Further examples;

Samuel Beckett's Endgame reflects characteristics of Theatre of the Absurd in its minimalist stage setting, its seemingly meaningless dialogue, and its apocalyptic or nihilist vision.

A close look at many details in "The Story of an Hour" reveals how language, institutions, and expected demeanor suppress the natural desires and aspirations of wo men.

#3 The thesis may draw parallels between some dement in the work and real-life situations or subject matter: historical events, the author's life, medical diagnoses, etc.

Example:

In Willa Cather's short story, "Paul's Case," Paul exhibits suicidal behavior that a caring adult might have recognized and remedied had that adult had the scientific knowledge we have today.

This thesis suggests that the essay will identify characteristics of suicide that Paul exhibits in the story. The writer will have to research medical and psychology texts to determine the typical characteristics of suicidal behavior and to illustrate how Paul's behavior mirrors those characteristics.

Further Examples:

Through the experience of one man, the Narrative of the Life of Frederick Douglass, An American Slave, accurately depicts the historical record of slave life in its descriptions of the often brutal and quixotic relationship between master and slave and of the fragmentation of slave families.

In "I Stand Here Ironing," one can draw parallels between the narrator's Situation and the author's life experiences as a mother, writer, and feminist.

SAMPLE PATTERNS FOR THESES ON LITERARY WORKS

1. In (title ofwork), (author) (illustrates, shows) (aspect) (adjective).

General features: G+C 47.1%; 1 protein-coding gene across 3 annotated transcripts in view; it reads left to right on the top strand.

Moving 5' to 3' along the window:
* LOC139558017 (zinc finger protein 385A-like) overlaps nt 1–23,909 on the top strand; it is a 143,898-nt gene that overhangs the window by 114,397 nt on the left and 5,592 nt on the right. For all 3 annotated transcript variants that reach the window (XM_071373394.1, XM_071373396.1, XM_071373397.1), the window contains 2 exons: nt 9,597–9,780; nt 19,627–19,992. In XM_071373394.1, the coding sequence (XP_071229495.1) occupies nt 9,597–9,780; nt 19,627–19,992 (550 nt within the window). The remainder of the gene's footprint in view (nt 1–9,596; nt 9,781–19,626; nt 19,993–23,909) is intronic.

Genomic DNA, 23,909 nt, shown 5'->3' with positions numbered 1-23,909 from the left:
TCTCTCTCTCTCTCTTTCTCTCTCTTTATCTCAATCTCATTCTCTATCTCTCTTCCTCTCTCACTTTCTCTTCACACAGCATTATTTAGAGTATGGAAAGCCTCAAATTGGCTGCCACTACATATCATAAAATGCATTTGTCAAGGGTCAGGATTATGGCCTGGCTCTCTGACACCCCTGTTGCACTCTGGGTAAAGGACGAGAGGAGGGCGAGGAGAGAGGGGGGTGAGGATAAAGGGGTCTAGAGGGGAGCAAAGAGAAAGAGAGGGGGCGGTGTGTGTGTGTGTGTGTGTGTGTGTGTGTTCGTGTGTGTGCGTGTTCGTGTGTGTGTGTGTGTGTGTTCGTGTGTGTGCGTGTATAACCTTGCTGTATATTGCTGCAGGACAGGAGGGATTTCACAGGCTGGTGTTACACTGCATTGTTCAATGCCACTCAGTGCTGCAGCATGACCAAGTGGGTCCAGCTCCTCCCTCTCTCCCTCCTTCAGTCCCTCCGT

Example: In "Barn Burning," William Faulkner shows the characters Sardie and Abner Snopes struggling for their identity.

2. In (title ofwork), (author) uses (one aspect) to (define, strengthen, illustrate) the (element


ofwork).

Example: In "Youth," Joseph Conrad uses foreshadowing to strengthen the plot.

3. In (title ofwork), (author) uses (an important part ofwork) as a unifying device for (one


element), (another element), and (another element). NOTE: The number of elements can
vary from one to four.

Example: In "Youth," Joseph Conrad uses the sea as a unifying device for setting, structure and theme.

4. (Author) develops the character of (character's name) in (literary work) through what


he/she does, what he/she says, what other people say to or about him/her.

Example: Langston Hughes develops the character of Semple in "Ways and Means"...

5. In (title of work), (author) uses (literary device) to (accomplish, develop, illustrate,


strengthen)
(element ofwork).

Example: In "The Masque of the Red Death," Poe uses the symbolism of the stranger, the clock, and the seventh room to develop the theme of death.

6. (Author) (shows, develops, illustrates) the theme of in the (play, poem,



story).

Example: Flannery O'Connor illustrates the theme of the effect of the selfishness of the grandmother upon the family in "A Good Man is Hard to Find."

7. (Author) develops his character(s) in (title ofwork) through his/her use of language.



Example: John Updike develops his characters in "A & P" through his use of figurative language.

OTHER RESOURCES


  • Refer to your literary textbook. The first chapter often includes Information on writing essays on literary topics, and later chapters discuss elements of literature.